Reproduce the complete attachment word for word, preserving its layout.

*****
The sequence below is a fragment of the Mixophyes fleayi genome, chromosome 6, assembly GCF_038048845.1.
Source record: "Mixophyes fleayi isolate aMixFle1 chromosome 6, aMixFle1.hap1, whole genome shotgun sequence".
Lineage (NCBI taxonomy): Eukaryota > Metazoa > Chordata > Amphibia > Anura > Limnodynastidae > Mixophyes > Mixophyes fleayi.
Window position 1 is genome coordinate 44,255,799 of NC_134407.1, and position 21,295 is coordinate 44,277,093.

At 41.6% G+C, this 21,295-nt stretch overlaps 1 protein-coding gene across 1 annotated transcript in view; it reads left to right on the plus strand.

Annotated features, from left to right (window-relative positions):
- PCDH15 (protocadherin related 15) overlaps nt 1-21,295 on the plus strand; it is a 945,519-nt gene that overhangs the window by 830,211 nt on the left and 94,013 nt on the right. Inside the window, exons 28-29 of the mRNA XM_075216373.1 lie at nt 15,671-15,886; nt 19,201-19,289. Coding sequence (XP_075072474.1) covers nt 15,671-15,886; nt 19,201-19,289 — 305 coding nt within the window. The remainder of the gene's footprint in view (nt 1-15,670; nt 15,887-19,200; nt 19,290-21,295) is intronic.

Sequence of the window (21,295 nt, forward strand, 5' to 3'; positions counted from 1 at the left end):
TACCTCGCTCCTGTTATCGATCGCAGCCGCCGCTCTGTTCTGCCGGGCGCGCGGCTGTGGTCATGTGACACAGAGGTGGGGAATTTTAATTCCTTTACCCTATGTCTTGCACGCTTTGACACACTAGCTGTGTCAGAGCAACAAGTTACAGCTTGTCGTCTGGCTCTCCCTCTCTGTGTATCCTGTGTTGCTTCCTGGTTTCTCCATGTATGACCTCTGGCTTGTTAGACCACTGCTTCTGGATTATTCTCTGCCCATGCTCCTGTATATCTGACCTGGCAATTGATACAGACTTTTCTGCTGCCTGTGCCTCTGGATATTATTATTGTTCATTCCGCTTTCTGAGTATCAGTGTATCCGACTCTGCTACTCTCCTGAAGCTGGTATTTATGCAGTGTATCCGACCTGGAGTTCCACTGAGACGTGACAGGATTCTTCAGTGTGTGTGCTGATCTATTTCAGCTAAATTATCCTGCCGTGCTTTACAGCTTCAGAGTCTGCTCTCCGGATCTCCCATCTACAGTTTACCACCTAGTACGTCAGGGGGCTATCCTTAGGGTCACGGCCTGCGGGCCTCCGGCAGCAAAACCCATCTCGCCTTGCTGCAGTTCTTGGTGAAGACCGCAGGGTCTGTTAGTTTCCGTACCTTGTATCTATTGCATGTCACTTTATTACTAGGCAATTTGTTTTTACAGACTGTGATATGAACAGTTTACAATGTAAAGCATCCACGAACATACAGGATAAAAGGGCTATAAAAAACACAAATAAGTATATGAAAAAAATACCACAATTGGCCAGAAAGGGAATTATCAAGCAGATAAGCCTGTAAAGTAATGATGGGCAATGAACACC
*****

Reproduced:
The sequence below is a fragment of the Mixophyes fleayi genome, chromosome 6, assembly GCF_038048845.1.
Source record: "Mixophyes fleayi isolate aMixFle1 chromosome 6, aMixFle1.hap1, whole genome shotgun sequence".
Lineage (NCBI taxonomy): Eukaryota > Metazoa > Chordata > Amphibia > Anura > Limnodynastidae > Mixophyes > Mixophyes fleayi.
Window position 1 is genome coordinate 44,255,799 of NC_134407.1, and position 21,295 is coordinate 44,277,093.

At 41.6% G+C, this 21,295-nt stretch overlaps 1 protein-coding gene across 1 annotated transcript in view; it reads left to right on the plus strand.

Annotated features, from left to right (window-relative positions):
- PCDH15 (protocadherin related 15) overlaps nt 1-21,295 on the plus strand; it is a 945,519-nt gene that overhangs the window by 830,211 nt on the left and 94,013 nt on the right. Inside the window, exons 28-29 of the mRNA XM_075216373.1 lie at nt 15,671-15,886; nt 19,201-19,289. Coding sequence (XP_075072474.1) covers nt 15,671-15,886; nt 19,201-19,289 — 305 coding nt within the window. The remainder of the gene's footprint in view (nt 1-15,670; nt 15,887-19,200; nt 19,290-21,295) is intronic.

Sequence of the window (21,295 nt, forward strand, 5' to 3'; positions counted from 1 at the left end):
TACCTCGCTCCTGTTATCGATCGCAGCCGCCGCTCTGTTCTGCCGGGCGCGCGGCTGTGGTCATGTGACACAGAGGTGGGGAATTTTAATTCCTTTACCCTATGTCTTGCACGCTTTGACACACTAGCTGTGTCAGAGCAACAAGTTACAGCTTGTCGTCTGGCTCTCCCTCTCTGTGTATCCTGTGTTGCTTCCTGGTTTCTCCATGTATGACCTCTGGCTTGTTAGACCACTGCTTCTGGATTATTCTCTGCCCATGCTCCTGTATATCTGACCTGGCAATTGATACAGACTTTTCTGCTGCCTGTGCCTCTGGATATTATTATTGTTCATTCCGCTTTCTGAGTATCAGTGTATCCGACTCTGCTACTCTCCTGAAGCTGGTATTTATGCAGTGTATCCGACCTGGAGTTCCACTGAGACGTGACAGGATTCTTCAGTGTGTGTGCTGATCTATTTCAGCTAAATTATCCTGCCGTGCTTTACAGCTTCAGAGTCTGCTCTCCGGATCTCCCATCTACAGTTTACCACCTAGTACGTCAGGGGGCTATCCTTAGGGTCACGGCCTGCGGGCCTCCGGCAGCAAAACCCATCTCGCCTTGCTGCAGTTCTTGGTGAAGACCGCAGGGTCTGTTAGTTTCCGTACCTTGTATCTATTGCATGTCACTTTATTACTAGGCAATTTGTTTTTACAGACTGTGATATGAACAGTTTACAATGTAAAGCATCCACGAACATACAGGATAAAAGGGCTATAAAAAACACAAATAAGTATATGAAAAAAATACCACAATTGGCCAGAAAGGGAATTATCAAGCAGATAAGCCTGTAAAGTAATGATGGGCAATGAACACC